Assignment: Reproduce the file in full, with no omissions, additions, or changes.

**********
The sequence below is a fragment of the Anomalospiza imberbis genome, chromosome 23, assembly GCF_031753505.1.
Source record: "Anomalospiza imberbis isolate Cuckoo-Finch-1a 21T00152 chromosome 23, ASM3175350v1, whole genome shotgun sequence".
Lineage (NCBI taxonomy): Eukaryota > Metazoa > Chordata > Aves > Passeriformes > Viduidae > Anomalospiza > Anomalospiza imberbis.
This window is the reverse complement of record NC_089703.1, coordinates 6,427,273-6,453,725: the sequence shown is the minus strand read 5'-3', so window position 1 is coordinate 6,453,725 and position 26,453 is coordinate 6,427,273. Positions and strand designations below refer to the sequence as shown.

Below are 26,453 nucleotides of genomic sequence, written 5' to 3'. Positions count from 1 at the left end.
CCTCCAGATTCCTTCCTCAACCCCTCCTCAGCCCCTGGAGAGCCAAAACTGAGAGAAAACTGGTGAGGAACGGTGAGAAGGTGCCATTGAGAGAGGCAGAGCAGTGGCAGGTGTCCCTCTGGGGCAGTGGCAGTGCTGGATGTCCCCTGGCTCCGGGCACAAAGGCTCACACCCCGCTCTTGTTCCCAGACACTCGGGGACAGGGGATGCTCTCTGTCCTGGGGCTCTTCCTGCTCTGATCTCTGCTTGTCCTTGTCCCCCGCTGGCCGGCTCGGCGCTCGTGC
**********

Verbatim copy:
The sequence below is a fragment of the Anomalospiza imberbis genome, chromosome 23, assembly GCF_031753505.1.
Source record: "Anomalospiza imberbis isolate Cuckoo-Finch-1a 21T00152 chromosome 23, ASM3175350v1, whole genome shotgun sequence".
Lineage (NCBI taxonomy): Eukaryota > Metazoa > Chordata > Aves > Passeriformes > Viduidae > Anomalospiza > Anomalospiza imberbis.
This window is the reverse complement of record NC_089703.1, coordinates 6,427,273-6,453,725: the sequence shown is the minus strand read 5'-3', so window position 1 is coordinate 6,453,725 and position 26,453 is coordinate 6,427,273. Positions and strand designations below refer to the sequence as shown.

Below are 26,453 nucleotides of genomic sequence, written 5' to 3'. Positions count from 1 at the left end.
CCTCCAGATTCCTTCCTCAACCCCTCCTCAGCCCCTGGAGAGCCAAAACTGAGAGAAAACTGGTGAGGAACGGTGAGAAGGTGCCATTGAGAGAGGCAGAGCAGTGGCAGGTGTCCCTCTGGGGCAGTGGCAGTGCTGGATGTCCCCTGGCTCCGGGCACAAAGGCTCACACCCCGCTCTTGTTCCCAGACACTCGGGGACAGGGGATGCTCTCTGTCCTGGGGCTCTTCCTGCTCTGATCTCTGCTTGTCCTTGTCCCCCGCTGGCCGGCTCGGCGCTCGTGC